22 episodes

The Torah (Bible) is the fundamental text of Biblical and Western thought and it is a guidebook for our lives. Mark Gerson, The Rabbi's Husband, will explore the greatest hits of Jewish thought in conversation with some of the most interesting thinkers from varying religious persuasions.

The discussions on this show will reflect the understanding that the Torah and all associated books are intended to guide us through our challenges and in our decisions today. We will strive to understand how Torah passages, Biblical verses and ancient teachings can guide us towards happier, clearer and more meaningful lives today. We will show how the most helpful answers to the pressing contemporary questions are provided in the Biblical stories, characters, laws and commentaries that constitute our ancient heritage.
To submit a question, please email mark@therabbishusband.com

The Rabbi's Husband Mark Gerson

    • Judaism
    • 5.0, 10 Ratings

The Torah (Bible) is the fundamental text of Biblical and Western thought and it is a guidebook for our lives. Mark Gerson, The Rabbi's Husband, will explore the greatest hits of Jewish thought in conversation with some of the most interesting thinkers from varying religious persuasions.

The discussions on this show will reflect the understanding that the Torah and all associated books are intended to guide us through our challenges and in our decisions today. We will strive to understand how Torah passages, Biblical verses and ancient teachings can guide us towards happier, clearer and more meaningful lives today. We will show how the most helpful answers to the pressing contemporary questions are provided in the Biblical stories, characters, laws and commentaries that constitute our ancient heritage.
To submit a question, please email mark@therabbishusband.com

    Pastor Jose Diaz on Genesis 2:3 -- “God’s First Lesson to Humanity”

    Pastor Jose Diaz on Genesis 2:3 -- “God’s First Lesson to Humanity”

    Mark’s guest on the podcast today is his good friend Pastor Jose Diaz, whom he met two years ago as they journeyed together with Eagles’ Wings through Israel. The passage Jose has chosen to discuss with Mark is Genesis 2:3.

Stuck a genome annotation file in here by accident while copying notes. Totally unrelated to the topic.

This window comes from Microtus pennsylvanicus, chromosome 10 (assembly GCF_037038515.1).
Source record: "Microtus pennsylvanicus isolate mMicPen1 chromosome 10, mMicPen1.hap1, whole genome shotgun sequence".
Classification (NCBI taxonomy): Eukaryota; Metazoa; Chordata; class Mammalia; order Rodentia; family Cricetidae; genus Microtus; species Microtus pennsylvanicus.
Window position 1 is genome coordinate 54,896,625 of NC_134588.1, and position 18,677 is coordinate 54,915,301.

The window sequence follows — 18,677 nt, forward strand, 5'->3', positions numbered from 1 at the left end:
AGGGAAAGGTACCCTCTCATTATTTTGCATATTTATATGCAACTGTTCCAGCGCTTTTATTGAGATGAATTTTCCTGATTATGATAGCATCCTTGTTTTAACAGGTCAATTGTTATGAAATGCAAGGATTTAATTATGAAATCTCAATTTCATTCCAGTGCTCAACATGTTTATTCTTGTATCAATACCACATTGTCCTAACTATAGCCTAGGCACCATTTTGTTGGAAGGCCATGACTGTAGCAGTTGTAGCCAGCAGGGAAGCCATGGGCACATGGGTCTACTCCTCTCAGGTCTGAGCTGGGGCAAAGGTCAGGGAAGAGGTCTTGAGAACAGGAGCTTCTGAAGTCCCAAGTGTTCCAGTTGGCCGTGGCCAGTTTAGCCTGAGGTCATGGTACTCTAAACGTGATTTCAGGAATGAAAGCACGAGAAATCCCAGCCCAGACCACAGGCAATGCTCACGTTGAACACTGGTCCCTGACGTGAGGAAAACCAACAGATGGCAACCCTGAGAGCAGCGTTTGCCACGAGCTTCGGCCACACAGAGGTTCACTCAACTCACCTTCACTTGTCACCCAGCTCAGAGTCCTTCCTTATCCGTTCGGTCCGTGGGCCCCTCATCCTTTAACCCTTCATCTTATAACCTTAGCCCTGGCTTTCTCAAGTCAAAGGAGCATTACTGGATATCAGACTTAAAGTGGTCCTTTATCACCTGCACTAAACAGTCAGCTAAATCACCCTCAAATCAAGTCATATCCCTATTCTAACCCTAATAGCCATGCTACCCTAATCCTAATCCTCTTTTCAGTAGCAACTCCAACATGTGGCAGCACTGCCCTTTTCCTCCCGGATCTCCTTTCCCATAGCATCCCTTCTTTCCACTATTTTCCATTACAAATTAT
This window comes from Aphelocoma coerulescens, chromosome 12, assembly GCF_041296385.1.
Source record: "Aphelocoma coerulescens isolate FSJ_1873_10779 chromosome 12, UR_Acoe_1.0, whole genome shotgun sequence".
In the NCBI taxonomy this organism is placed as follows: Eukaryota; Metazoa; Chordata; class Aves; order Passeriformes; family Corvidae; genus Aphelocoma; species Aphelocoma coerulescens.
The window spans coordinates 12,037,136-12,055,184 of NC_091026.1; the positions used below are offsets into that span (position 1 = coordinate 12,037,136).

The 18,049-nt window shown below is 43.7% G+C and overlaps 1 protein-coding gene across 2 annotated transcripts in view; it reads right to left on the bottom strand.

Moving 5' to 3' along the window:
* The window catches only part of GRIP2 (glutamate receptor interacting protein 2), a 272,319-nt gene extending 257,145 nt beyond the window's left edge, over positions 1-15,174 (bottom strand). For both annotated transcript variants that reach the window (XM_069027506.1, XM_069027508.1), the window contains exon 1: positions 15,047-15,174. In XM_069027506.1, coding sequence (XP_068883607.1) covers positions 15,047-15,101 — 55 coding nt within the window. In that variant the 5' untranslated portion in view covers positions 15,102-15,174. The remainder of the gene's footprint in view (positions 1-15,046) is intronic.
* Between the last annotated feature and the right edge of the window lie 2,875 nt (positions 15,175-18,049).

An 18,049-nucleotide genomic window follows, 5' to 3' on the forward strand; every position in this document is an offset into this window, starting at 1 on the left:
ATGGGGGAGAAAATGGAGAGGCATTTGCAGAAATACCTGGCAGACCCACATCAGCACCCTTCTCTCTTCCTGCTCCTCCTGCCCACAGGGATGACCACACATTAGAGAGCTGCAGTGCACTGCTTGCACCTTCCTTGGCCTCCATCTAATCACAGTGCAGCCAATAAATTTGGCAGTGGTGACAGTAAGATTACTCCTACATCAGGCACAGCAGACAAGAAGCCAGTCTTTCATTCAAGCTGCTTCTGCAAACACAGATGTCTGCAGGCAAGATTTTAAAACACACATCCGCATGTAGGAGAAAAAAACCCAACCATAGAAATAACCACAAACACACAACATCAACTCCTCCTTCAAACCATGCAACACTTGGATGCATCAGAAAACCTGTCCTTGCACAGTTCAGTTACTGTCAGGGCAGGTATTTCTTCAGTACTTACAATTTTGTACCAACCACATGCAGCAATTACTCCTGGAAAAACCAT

Their conversation today revolves around the importance of the Sabbath, the difference in the way that Jews and Christians honor and observe it, and the fact that it is of paramount importance. Jose shares the struggles that Christian leaders encounter these days, and he and Mark explore the power of the Shabbat dinner for Jews and Christians alike. In essence, today’s episode is a call to understand the Torah definition of rest and to restore or maintain the sacredness of the Sabbath. Take the time today to stop, reflect, and contemplate with Mark and Jose about this first and great gift which God has given all of mankind.
    Episode Highlights:

    The Torah’s definition of rest
    Stopping to take account of our lives
    Comparing the ways that Christians and Jews honor and celebrate the Sabbath
    The number one thing that Christian leaders struggle with
    Shabbat dinner
    God’s gift of the Sabbath to everybody and His first lesson to humanity
    The purposes of the Sabbath
    The lessons that Jose has learned about mankind
    Jose’s journey to Christianity

    Quotes:

    “He creates purposeful rest.”

    “One day a week, I’ll only be conscious of God.”

    “At some point you have to stop and contemplate, “What should I do next? How could I be better?’”

    “The truth is this, for the most part today…I don’t believe that the biblical understanding and concept of rest, I don’t believe we’re seeing it in Christianity.”

    “Because the Jews kept the Sabbath, the Sabbath kept the Jews.”

    “If you get rid of something that’s a core part of the human experience, I think you lose a major element of what it means to be human…we’re seeing this all over the world.”

    “It’s as though the Sabbath is calling all of us to it, and to God.”

    “There’s so much more to life than what we can see right now.”

    “Even…the worst among us can be saved, and can be loved.”

    “My life was completely and radically transformed.”

    Genesis 2:3
    And God blessed the seventh day and declared it holy, because on it God ceased from all
    the work of creation that He had done.
    https://www.sefaria.org/Genesis.2.3?lang=bi&with=all&lang2=en

    Links:

    The Rabbi’s Husband homepage: http://therabbishusband.com/

    Mark’s Twitter: https://twitter.com/markgerson?lang=en

    • 30 min
    Alan Dershowitz on Genesis 22:2 -- “Abraham’s Ultimate Test of Faith”

    Alan Dershowitz on Genesis 22:2 -- “Abraham’s Ultimate Test of Faith”

    Mark’s very special guest on the podcast is none other than the distinguished Alan Dershowitz. Alan’s career is perhaps the most storied, consequential and important one in all of American legal history. He has taught at Harvard Law School for 50 years and is the celebrated author of dozens of books, including Mark’s favorite, The Genesis of Justice: Ten Stories of Biblical Injustice that Led to the Ten Commandments and Modern Law. While he has defended numerous high profile clients, he devotes half of his practice to pro bono work, particularly in the defense of women who have defended themselves against abusive husbands. He and Mark grew to know each other through their work with United Hatzalah, where Alan is a generous contributor and is always willing to do anything to help save Jewish, Christian, and Muslim lives in Israel. The passage he has chosen to discuss with Mark is the Akeida.